Small pond snails are often considered to be bladder snails (see above), but bladder snails do not have wide and triangular, but stringy and thin feelers, as well as a left-wound shell (right-wound in pond snails).
Pond snails have a reputation of eating hydra. Mud snails are hermaphrodites, too and lay clutches. These have a typical shape: they are very elongated and laid in slight curves or straight, and the eggs lie in two or more rows side by side.

New Zealand mud snail

Potamopyrgus antipodarum

Picture copyright: Michal Maňas - own creation, license: CC BY 4.0.

Potamopyrgus antipodarum, the New Zealand mud snail, pops up quite often in aquariums. Originally native to New Zealand only, it has been introduced to fresh- and brackish waters by humans almost worldwide.
At first glance, this tiny snail can be easily confused with a small Trumpet (see below), which it really resembles quite a lot. The New Zealand mud snail also has a lid on the top of its foot, with which it can “shut the door” when retreating into its shell. Also, like the Malaysian trumpet snail, it not a pulmonate; it breathes with gills in its mantle cavity. Its shell is a little bit more bulbous – with a good pair of magnifying glasses or in a macro picture, the difference between the relatively flat and straight shells of Melanoides tuberculata can be seen pretty well. A further highlighting characteristic is the small size of the New Zealand mud snail. Adult specimens are only roughly 2 to 3 mm small.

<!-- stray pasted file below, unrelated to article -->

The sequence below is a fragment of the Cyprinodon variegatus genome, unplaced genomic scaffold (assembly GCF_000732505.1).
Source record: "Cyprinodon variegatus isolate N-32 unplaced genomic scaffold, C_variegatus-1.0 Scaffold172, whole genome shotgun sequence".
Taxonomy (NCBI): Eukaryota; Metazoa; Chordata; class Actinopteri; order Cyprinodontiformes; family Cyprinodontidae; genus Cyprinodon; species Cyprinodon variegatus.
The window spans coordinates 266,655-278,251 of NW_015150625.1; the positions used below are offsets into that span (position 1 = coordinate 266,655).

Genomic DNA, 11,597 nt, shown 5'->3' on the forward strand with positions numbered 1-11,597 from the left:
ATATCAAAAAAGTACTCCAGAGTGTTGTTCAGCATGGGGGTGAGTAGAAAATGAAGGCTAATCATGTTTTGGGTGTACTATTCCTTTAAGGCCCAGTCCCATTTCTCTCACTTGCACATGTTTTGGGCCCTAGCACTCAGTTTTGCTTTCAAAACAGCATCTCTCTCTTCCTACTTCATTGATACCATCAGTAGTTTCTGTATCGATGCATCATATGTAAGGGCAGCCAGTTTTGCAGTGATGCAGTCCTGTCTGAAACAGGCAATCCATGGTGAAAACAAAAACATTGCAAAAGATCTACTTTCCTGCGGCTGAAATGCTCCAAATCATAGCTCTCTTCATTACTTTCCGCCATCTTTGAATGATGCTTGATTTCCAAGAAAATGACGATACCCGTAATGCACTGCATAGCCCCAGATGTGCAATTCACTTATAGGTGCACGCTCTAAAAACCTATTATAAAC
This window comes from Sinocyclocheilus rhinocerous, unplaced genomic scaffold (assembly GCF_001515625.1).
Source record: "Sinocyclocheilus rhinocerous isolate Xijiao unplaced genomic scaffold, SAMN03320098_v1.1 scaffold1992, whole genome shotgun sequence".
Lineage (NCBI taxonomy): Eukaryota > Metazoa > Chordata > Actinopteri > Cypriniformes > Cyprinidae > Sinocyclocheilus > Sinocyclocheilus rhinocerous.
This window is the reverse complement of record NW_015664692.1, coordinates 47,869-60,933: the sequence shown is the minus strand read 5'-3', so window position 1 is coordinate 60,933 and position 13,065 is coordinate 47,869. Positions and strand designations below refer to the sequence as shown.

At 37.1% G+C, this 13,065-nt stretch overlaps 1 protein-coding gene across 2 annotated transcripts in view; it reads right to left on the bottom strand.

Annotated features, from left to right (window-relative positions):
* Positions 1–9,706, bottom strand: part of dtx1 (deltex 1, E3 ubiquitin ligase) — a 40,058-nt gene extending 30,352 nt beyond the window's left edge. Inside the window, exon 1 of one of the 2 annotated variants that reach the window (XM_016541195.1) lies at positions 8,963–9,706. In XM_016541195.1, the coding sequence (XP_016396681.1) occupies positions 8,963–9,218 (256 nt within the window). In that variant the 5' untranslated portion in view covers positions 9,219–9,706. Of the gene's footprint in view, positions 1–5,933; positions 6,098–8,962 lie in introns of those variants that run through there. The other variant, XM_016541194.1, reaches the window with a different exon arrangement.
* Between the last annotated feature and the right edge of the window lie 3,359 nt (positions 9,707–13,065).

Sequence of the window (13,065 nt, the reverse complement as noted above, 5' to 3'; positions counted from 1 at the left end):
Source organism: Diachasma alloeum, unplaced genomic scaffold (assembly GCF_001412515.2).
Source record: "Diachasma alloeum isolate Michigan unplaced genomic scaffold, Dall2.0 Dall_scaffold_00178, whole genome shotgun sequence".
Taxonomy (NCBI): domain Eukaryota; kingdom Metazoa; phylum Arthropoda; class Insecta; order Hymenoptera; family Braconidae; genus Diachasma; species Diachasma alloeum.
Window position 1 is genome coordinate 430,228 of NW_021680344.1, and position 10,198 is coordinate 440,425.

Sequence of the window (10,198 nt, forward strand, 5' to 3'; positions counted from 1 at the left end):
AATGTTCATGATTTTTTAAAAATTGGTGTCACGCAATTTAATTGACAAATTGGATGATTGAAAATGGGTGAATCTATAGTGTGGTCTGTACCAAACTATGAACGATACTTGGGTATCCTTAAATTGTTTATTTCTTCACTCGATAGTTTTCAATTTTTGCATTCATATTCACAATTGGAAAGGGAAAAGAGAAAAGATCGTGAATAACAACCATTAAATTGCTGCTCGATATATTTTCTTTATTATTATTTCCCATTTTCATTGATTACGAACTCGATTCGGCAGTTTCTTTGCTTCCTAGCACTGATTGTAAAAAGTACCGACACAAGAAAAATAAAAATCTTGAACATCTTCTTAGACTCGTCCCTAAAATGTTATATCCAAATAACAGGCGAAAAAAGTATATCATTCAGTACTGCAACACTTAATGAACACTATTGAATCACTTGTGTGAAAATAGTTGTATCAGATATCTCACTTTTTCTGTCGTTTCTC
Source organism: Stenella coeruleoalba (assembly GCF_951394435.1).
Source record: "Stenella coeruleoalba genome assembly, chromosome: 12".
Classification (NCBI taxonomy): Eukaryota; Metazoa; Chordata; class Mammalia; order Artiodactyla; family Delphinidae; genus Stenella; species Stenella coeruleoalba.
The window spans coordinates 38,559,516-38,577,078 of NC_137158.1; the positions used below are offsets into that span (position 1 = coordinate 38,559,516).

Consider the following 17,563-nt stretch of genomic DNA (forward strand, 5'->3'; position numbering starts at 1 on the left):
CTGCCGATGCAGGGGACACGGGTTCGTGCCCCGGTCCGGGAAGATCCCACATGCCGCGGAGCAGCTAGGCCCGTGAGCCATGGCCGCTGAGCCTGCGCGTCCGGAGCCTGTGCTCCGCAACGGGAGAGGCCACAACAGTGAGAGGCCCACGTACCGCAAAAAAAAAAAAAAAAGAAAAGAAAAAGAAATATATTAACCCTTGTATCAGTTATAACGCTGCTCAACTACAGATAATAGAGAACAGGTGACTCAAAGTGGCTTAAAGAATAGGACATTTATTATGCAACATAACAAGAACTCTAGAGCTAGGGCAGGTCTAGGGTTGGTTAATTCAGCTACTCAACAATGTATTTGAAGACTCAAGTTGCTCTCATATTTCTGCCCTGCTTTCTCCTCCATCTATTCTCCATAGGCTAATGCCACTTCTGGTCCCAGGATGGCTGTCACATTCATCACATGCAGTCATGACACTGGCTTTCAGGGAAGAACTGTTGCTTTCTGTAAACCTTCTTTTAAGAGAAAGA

While trumpet snails often burrow in the ground, the New Zealand mud snail crawls on all sorts of surfaces – floor, panes, plants etc. Potamopyrgus antipodarum mostly eats biofilms and young algic growth, but also food leftovers. If sufficient food is available, this tiny snail can procreate on a massive scale. By the way, predatory snails can not be used to contain this type of snail, as their shell’s aperture is too tiny to fit a Clea helena’s proboscis. By collecting and a significant feed reduction, the population can be contained.
The New Zealand pond snail is viviparous and gendered (male and female specimen), as are the Trumpet snails, but the populations outside of New Zealand consist almost entirely of females who can clone themselves by parthenogenesis - so it's already enough to accidentally introduce one single animal. The tiny snails often sit on purchased or traded plants.

Red-rimmed Melania

Red-rimmed Melania

Copyright: Chris Lukhaup.

The Red-rimmed Melania, Melanoides tuberculata, is often abbreviated with MTS, which is the acronym for Malaysian Trumpet snail. Even though it originates in Asia and East Africa, it’s been introduced and highjacked into other continents and is so widespread in aquaristics, that there are virtually no more aquariums out there without them.